In the meantime, I've discovered another option: Google Voice. It turns out there's an easy way to set up Google Voice so that you can dictate messages to yourself (info here). GV will then automatically transcribe them and send them to your email, or mobile device. Nifty!
Since it's free and didn't require any software installation or training, I decided to give this a shot first. The result: laughably bad transcription (see below), but a substantial boost in productivity. How's that? For me, drafting is the most time-consuming part of writing. Once I have some basic ideas on paper, I can edit and elaborate reasonably quickly. But it takes me a long time to get that first version out.
As a result, dictating an early version has been very helpful. It forces me to say something. Since I'll be editing soon, it doesn't matter if that something is bad (it is, usually). So dictation, even with GV's horribly inaccurate transcription has worked pretty well for me. Bottom line: I'm certainly going to be investing in a voice recognition package in the near future.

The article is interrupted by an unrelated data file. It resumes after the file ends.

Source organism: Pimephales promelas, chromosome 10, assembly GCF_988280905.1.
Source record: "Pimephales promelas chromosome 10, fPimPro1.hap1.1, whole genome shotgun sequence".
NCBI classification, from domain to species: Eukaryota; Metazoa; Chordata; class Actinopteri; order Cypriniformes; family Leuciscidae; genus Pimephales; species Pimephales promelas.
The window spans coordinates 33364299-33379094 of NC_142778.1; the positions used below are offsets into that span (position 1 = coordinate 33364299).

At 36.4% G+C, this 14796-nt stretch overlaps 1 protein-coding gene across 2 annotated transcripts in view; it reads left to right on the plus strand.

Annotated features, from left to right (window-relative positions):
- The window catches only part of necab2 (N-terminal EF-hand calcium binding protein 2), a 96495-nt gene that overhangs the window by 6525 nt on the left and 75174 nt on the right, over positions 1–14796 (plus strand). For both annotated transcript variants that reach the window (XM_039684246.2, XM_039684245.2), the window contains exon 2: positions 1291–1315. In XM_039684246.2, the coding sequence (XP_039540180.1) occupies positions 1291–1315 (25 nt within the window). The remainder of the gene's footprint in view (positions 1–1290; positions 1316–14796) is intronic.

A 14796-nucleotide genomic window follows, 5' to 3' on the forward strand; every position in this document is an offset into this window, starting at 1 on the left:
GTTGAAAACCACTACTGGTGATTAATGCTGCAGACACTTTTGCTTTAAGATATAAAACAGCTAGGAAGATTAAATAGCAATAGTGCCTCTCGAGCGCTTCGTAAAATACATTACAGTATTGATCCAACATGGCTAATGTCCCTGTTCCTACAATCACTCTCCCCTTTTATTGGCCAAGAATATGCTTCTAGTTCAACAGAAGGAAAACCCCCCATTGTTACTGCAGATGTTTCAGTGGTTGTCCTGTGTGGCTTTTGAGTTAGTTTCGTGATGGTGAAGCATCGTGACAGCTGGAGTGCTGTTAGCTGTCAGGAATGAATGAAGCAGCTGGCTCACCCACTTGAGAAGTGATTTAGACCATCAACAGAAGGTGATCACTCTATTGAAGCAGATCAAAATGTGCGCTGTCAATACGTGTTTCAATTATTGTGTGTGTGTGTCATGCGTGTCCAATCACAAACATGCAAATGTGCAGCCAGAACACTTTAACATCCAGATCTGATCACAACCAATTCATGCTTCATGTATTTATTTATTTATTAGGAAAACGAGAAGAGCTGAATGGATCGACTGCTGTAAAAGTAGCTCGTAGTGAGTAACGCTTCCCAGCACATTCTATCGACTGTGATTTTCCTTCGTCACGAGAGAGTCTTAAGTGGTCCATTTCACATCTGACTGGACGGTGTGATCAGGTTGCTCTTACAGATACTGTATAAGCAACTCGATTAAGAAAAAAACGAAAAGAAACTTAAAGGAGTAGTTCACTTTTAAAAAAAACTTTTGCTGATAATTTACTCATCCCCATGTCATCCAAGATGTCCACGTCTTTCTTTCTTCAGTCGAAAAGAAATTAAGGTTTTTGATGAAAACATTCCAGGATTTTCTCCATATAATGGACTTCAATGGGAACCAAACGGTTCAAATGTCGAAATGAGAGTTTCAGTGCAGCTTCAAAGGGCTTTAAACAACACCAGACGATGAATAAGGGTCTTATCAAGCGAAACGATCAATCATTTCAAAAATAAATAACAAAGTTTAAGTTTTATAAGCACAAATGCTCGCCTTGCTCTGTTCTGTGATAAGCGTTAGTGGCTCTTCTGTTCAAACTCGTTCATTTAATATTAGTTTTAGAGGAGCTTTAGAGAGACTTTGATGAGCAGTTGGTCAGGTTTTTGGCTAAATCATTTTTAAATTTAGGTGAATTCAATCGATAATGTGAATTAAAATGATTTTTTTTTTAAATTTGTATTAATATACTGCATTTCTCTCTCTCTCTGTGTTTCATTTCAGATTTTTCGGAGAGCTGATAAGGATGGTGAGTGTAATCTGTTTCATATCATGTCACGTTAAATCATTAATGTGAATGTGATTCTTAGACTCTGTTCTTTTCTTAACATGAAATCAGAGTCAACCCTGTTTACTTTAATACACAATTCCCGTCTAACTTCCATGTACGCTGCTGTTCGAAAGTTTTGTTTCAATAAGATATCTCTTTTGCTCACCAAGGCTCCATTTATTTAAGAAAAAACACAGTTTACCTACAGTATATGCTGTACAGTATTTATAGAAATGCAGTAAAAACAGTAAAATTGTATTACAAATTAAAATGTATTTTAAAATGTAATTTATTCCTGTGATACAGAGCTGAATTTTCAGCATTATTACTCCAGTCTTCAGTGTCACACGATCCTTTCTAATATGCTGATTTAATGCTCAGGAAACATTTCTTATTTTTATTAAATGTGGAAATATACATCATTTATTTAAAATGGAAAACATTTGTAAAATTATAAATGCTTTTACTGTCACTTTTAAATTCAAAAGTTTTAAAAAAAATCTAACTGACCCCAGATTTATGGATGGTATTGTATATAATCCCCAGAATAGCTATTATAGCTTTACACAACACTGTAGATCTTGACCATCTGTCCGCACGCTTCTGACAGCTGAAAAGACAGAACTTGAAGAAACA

An example of GV transcription. Here's what I said:
This chapter describes methods and data sources for the book. My goal is to describe the logic behind the research design. The focus here is validity: what types of conclusions can we draw from these data? Technical details---of which there are many---are saved for appendices.
Here's what Google thought I said:
This chapter just tries messages and data sources for the book. My goal is to describe the logic behind the research design. The focus here is validity. What types of conclusions. Can we draw from the Yeah, technical details. I wish there are many her saved for the appendicitis.In fairness, Google just got into this business in the last year or so. I'm sure their transcription will get better over time. But for the moment, "I wish there are many her saved for the appendicitis."